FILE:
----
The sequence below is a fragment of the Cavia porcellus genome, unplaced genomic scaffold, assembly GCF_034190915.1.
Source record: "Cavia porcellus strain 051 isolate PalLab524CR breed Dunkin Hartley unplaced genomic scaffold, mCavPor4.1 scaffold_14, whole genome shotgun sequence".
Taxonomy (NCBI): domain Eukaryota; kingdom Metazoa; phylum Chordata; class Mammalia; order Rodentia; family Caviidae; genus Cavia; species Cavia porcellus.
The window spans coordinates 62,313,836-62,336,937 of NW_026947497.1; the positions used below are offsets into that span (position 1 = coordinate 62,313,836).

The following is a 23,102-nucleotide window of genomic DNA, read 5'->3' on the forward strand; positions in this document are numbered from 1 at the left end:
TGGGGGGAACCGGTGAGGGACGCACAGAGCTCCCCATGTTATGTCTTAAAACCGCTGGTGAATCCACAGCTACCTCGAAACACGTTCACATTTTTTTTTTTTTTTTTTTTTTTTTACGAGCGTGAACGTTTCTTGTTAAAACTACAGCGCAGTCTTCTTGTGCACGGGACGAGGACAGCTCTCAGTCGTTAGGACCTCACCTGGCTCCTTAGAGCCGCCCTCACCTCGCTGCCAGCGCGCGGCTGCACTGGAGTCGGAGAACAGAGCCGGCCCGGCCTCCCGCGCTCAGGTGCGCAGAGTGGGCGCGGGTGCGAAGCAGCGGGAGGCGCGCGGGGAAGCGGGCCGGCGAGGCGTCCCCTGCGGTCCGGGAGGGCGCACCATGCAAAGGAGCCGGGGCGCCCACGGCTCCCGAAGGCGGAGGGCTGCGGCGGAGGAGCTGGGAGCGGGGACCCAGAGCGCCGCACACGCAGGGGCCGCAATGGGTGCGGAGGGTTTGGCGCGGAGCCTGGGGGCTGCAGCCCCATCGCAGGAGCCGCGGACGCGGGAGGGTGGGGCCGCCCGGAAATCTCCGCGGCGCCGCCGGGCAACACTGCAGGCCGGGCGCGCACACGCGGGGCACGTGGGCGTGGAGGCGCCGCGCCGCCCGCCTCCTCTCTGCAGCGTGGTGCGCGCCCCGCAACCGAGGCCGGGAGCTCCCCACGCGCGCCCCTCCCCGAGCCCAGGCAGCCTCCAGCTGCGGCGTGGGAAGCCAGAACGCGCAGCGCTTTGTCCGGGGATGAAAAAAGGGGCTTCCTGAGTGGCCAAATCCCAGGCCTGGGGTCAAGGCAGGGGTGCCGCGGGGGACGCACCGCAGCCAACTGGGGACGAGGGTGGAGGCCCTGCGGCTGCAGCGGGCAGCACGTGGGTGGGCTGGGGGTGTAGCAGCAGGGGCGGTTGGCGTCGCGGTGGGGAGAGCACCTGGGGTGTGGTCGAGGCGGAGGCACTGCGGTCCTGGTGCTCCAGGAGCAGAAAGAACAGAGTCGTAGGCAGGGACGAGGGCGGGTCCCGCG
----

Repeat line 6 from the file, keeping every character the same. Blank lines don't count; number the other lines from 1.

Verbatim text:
TGGGGGGAACCGGTGAGGGACGCACAGAGCTCCCCATGTTATGTCTTAAAACCGCTGGTGAATCCACAGCTACCTCGAAACACGTTCACATTTTTTTTTTTTTTTTTTTTTTTTTACGAGCGTGAACGTTTCTTGTTAAAACTACAGCGCAGTCTTCTTGTGCACGGGACGAGGACAGCTCTCAGTCGTTAGGACCTCACCTGGCTCCTTAGAGCCGCCCTCACCTCGCTGCCAGCGCGCGGCTGCACTGGAGTCGGAGAACAGAGCCGGCCCGGCCTCCCGCGCTCAGGTGCGCAGAGTGGGCGCGGGTGCGAAGCAGCGGGAGGCGCGCGGGGAAGCGGGCCGGCGAGGCGTCCCCTGCGGTCCGGGAGGGCGCACCATGCAAAGGAGCCGGGGCGCCCACGGCTCCCGAAGGCGGAGGGCTGCGGCGGAGGAGCTGGGAGCGGGGACCCAGAGCGCCGCACACGCAGGGGCCGCAATGGGTGCGGAGGGTTTGGCGCGGAGCCTGGGGGCTGCAGCCCCATCGCAGGAGCCGCGGACGCGGGAGGGTGGGGCCGCCCGGAAATCTCCGCGGCGCCGCCGGGCAACACTGCAGGCCGGGCGCGCACACGCGGGGCACGTGGGCGTGGAGGCGCCGCGCCGCCCGCCTCCTCTCTGCAGCGTGGTGCGCGCCCCGCAACCGAGGCCGGGAGCTCCCCACGCGCGCCCCTCCCCGAGCCCAGGCAGCCTCCAGCTGCGGCGTGGGAAGCCAGAACGCGCAGCGCTTTGTCCGGGGATGAAAAAAGGGGCTTCCTGAGTGGCCAAATCCCAGGCCTGGGGTCAAGGCAGGGGTGCCGCGGGGGACGCACCGCAGCCAACTGGGGACGAGGGTGGAGGCCCTGCGGCTGCAGCGGGCAGCACGTGGGTGGGCTGGGGGTGTAGCAGCAGGGGCGGTTGGCGTCGCGGTGGGGAGAGCACCTGGGGTGTGGTCGAGGCGGAGGCACTGCGGTCCTGGTGCTCCAGGAGCAGAAAGAACAGAGTCGTAGGCAGGGACGAGGGCGGGTCCCGCG